Low LDL Cholesterol Increases Depression Risk in Elderly Men

July 27, 2010 | Byron J. Richards, Board Certified Clinical Nutritionist

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 Low LDL Cholesterol Increases Depression Risk in Elderly Men
A French study1 of 1040 women and 752 men, age 65 and older, evaluated their cholesterol levels in the context of who developed clinical depression over a 7-year period. Men with the lower levels of LDL had double the risk of developing clinical depression. Women with lower levels of HDL cholesterol had a 50% increased risk of developing depression.

Low LDL cholesterol has long been linked to depression at any age. Science over the past few years has proven that an adverse side effect of statin medications is damaging the nerve receptors, which need cholesterol, so that nerve transmission is impaired.

The reckless use of statin medications in our society is not justifiable, yet it is perpetuated by a 20-billion-dollar per year juggernaut.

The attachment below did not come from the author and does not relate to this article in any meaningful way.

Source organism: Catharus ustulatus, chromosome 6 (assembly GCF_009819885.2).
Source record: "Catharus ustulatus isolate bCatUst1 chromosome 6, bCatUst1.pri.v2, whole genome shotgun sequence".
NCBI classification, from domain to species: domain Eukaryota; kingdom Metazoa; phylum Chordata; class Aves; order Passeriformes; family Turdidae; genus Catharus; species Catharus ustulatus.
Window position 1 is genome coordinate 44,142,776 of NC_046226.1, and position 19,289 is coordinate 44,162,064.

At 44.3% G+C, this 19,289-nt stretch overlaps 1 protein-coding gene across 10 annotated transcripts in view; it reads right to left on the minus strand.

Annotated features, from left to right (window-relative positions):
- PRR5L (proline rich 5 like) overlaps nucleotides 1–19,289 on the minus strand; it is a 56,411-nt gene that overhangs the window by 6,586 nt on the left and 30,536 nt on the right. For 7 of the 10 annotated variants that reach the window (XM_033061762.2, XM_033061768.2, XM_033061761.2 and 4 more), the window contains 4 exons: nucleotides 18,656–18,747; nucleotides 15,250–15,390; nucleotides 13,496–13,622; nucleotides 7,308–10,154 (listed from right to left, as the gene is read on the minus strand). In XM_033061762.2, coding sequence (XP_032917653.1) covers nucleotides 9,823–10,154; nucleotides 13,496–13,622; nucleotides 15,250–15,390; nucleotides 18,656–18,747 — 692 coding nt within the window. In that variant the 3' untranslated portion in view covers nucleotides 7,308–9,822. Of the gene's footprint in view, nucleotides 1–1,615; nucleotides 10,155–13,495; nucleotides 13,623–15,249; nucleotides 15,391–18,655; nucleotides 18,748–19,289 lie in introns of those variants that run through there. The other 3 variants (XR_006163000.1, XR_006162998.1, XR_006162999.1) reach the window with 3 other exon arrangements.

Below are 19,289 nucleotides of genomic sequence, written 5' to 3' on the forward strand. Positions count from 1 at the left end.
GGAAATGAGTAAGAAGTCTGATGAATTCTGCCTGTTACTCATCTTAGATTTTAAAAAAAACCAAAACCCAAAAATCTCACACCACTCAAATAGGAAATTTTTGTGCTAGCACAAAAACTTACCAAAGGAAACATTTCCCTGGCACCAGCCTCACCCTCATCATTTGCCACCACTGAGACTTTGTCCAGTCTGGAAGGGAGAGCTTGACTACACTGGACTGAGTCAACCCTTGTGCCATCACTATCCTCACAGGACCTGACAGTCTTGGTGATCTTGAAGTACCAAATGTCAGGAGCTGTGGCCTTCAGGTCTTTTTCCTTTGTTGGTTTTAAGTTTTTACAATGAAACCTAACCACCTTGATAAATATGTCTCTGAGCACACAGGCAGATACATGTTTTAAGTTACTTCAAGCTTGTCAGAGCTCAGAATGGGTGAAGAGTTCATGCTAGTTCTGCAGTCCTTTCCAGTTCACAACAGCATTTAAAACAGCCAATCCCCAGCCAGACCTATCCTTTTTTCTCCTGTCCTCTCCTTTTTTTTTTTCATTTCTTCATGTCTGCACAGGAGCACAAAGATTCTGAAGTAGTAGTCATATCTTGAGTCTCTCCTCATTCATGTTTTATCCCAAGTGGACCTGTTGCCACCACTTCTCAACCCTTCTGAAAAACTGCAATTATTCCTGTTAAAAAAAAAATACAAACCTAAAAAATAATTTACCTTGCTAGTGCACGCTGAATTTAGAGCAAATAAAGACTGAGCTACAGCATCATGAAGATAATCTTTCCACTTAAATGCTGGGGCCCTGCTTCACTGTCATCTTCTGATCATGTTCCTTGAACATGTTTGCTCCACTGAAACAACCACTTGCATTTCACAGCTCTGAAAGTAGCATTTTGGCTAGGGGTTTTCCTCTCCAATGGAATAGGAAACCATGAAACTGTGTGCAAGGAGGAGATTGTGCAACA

Men and women need to improve their cholesterol function and numbers by restoring actual health to these systems. Using drugs can change numbers but it does not improve overall health. This latest study is one more piece of evidence that simply lowering LDL cholesterol can by extremely damaging to health.

Referenced Studies

  1. ^ Low LDL and Depression Risk in Elderly Men  Biological Psychiatry  1.Marie-Laure Ancelin, Isabelle Carrière, Jean-Philippe Boulenger, Alain Malafosse, Robert Stewart, Jean-Paul Cristol, Karen Ritchie, Isabelle Chaudieu, Anne-Marie Dupuy

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